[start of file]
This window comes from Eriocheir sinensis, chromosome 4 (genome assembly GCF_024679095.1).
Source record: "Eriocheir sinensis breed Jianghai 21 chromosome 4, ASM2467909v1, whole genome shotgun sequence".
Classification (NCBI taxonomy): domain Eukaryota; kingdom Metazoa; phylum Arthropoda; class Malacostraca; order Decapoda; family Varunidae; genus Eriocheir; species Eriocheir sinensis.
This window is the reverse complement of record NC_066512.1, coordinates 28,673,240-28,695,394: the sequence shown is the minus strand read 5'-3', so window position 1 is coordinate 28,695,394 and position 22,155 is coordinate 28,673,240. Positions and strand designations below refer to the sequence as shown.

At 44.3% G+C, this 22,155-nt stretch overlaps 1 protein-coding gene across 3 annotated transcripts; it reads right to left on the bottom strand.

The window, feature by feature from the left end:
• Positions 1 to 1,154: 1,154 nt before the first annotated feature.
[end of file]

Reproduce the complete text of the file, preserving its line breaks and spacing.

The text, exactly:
This window comes from Eriocheir sinensis, chromosome 4 (genome assembly GCF_024679095.1).
Source record: "Eriocheir sinensis breed Jianghai 21 chromosome 4, ASM2467909v1, whole genome shotgun sequence".
Classification (NCBI taxonomy): domain Eukaryota; kingdom Metazoa; phylum Arthropoda; class Malacostraca; order Decapoda; family Varunidae; genus Eriocheir; species Eriocheir sinensis.
This window is the reverse complement of record NC_066512.1, coordinates 28,673,240-28,695,394: the sequence shown is the minus strand read 5'-3', so window position 1 is coordinate 28,695,394 and position 22,155 is coordinate 28,673,240. Positions and strand designations below refer to the sequence as shown.

At 44.3% G+C, this 22,155-nt stretch overlaps 1 protein-coding gene across 3 annotated transcripts; it reads right to left on the bottom strand.

The window, feature by feature from the left end:
• Positions 1 to 1,154: 1,154 nt before the first annotated feature.